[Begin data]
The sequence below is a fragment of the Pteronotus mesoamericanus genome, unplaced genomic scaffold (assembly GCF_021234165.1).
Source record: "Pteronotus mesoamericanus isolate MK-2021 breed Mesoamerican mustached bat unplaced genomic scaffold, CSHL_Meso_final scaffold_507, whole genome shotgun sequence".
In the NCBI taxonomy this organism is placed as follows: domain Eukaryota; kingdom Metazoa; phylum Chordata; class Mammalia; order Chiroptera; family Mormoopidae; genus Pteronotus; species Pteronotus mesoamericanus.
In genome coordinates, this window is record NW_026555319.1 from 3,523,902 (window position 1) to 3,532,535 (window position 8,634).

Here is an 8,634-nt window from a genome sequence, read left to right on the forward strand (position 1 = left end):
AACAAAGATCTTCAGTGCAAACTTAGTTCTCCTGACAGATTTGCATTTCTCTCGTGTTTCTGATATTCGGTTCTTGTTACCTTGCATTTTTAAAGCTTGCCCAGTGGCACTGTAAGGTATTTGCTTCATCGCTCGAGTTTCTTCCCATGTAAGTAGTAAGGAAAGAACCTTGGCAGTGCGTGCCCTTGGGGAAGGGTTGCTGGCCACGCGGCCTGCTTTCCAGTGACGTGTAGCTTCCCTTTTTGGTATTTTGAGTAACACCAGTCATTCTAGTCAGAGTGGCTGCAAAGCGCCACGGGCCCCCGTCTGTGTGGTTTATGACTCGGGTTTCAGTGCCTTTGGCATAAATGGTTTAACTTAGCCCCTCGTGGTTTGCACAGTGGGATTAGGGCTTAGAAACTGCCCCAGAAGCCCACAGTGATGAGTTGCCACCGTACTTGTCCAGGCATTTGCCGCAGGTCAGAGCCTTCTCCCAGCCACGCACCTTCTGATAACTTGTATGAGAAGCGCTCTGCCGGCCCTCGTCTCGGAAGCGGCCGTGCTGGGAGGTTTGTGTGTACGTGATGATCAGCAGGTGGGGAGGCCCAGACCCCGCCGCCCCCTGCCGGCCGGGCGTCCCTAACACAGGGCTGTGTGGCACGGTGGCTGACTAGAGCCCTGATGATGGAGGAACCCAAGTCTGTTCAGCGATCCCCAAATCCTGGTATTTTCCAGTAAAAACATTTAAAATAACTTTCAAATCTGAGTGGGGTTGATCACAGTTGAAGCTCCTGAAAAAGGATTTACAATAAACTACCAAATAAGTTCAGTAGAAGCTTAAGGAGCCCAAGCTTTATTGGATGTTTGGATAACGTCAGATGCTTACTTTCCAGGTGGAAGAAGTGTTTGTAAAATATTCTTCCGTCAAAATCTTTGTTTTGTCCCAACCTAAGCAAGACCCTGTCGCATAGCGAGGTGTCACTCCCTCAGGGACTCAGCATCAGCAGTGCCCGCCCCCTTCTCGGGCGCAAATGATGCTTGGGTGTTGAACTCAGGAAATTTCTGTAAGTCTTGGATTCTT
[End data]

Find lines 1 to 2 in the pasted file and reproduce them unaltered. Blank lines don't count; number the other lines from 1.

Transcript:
The sequence below is a fragment of the Pteronotus mesoamericanus genome, unplaced genomic scaffold (assembly GCF_021234165.1).
Source record: "Pteronotus mesoamericanus isolate MK-2021 breed Mesoamerican mustached bat unplaced genomic scaffold, CSHL_Meso_final scaffold_507, whole genome shotgun sequence".